Some films arrive with pomp and pedigree, others with hype and hoopla. Skin is opening in just a few theaters with only a handful of film festival honors to recommend it…but it’s one of the most powerful and affecting films I’ve seen all year. Its three stars—Sophie Okonedo, Sam Neill, and…
Alice Krige—give Oscar-worthy performances. Now if only people (including Academy members) would go out and see it!
The legend “based on a true story” has been used and abused so often it’s difficult to invest in a film that purports to be drawn from real life, but Skin tells a jaw-dropping, and heart-rending, tale that is truly stranger than fiction. In 1960s South Africa, a white, working-class couple raises two children—one of them a daughter who is, by all appearances, black. The wife has never been unfaithful to her husband, but through some anomaly, their child has dark skin. This is not an issue at home, but when they send the girl to school—in an apartheid society, where blacks have no worth—conflict arises on the very first day. The father, a stubborn shopkeeper played by Sam Neill, insists that the government declare his daughter legally white. What he refuses to accept is that even they do, the girl will face enormous hurdles, especially as she grows toward womanhood.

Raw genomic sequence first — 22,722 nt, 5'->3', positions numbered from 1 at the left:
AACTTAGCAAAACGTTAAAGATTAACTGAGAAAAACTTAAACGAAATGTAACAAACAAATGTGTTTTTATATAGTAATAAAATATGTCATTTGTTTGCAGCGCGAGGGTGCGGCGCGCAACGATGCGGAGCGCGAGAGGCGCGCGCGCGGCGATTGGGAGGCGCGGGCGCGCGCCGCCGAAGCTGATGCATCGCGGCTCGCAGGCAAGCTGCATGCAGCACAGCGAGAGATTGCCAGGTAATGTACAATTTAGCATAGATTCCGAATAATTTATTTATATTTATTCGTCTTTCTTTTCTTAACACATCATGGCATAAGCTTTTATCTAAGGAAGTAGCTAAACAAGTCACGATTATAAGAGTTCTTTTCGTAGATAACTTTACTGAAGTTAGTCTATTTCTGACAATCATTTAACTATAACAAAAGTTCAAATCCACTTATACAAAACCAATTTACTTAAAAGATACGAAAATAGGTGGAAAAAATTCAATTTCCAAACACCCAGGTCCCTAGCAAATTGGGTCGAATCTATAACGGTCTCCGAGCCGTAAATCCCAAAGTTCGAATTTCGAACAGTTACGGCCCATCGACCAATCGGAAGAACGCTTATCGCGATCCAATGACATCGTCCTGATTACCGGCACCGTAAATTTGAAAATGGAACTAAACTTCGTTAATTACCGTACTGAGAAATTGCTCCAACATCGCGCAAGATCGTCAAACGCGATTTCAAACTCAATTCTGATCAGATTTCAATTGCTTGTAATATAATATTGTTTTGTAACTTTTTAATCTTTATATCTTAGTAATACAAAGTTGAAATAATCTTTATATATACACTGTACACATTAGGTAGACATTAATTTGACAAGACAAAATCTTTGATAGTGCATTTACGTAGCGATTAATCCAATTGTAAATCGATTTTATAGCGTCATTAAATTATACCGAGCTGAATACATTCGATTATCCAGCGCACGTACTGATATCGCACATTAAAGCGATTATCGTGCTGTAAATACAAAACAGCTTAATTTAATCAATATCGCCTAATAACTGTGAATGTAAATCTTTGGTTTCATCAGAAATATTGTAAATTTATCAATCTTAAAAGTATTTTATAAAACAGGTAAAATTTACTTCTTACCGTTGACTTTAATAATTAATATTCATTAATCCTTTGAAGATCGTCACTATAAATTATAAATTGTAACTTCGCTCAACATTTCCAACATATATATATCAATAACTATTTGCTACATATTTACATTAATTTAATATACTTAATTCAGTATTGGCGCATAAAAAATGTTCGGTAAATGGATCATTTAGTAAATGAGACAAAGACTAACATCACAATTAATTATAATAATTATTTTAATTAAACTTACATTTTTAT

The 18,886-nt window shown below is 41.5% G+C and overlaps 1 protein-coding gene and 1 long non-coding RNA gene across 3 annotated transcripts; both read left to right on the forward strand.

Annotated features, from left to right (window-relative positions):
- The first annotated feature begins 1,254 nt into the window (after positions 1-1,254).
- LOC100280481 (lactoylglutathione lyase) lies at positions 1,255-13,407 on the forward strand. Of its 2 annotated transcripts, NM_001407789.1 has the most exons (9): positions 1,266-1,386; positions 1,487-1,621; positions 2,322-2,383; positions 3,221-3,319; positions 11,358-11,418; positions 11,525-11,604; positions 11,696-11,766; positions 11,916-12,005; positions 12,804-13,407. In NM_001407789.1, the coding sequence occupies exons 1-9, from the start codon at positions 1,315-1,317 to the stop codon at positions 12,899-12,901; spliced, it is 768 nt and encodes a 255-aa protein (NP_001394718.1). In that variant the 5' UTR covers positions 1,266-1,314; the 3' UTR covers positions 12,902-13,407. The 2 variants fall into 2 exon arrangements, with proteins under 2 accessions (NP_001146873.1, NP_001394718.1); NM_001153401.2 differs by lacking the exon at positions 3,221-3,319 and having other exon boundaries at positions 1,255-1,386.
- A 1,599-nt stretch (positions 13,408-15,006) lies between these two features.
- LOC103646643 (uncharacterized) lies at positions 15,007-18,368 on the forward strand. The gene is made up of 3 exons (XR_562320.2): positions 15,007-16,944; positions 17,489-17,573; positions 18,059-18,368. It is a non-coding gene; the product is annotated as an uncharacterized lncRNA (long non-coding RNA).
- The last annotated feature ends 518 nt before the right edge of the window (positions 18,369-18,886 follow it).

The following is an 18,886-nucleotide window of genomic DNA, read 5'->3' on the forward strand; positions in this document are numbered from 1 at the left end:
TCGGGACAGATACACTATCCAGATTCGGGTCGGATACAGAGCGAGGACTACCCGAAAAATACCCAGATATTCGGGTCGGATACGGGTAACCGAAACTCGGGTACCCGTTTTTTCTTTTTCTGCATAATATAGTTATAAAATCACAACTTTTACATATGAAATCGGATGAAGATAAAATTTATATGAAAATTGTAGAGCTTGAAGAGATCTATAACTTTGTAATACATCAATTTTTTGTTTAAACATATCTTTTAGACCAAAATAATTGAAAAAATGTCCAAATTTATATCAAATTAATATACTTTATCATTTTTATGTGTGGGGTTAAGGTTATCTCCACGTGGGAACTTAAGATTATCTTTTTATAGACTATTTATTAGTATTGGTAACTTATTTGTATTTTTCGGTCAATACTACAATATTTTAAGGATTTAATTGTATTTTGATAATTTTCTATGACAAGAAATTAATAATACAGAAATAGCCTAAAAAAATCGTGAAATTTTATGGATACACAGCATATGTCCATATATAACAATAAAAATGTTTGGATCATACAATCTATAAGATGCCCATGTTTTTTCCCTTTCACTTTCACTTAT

Skin is the story of Sandra Laing, played as a young adult by the talented Sophie Okonedo (who already has an Oscar nomination to her credit, for Hotel Rwanda, in which she played Don Cheadle’s wife). The story unfolds over thirty years’ time, as Sandra’s life, and her relationship with her loving mother and bull-headed father, go through many trials. The redoubtable Neill adds another indelible portrayal to his rogues’ gallery, never asking the audience for sympathy as a lesser actor might. The film is also a showcase for the brilliant, and underrated, South African actress Alice Krige, as the mother who suffers as much heartbreak as her daughter, while remaining loyal to her husband.
Director Anthony Fabian and his screenwriters (Helen Crawley, Jessie Keyt, and Helena Kriel) succeed in dramatizing this difficult story by dealing with particulars, not the big-picture issues they represent, and dodging sentimentality at every turn. In so doing, they allow us to absorb the facts and bring our own emotions to the film. It’s a superb piece of work.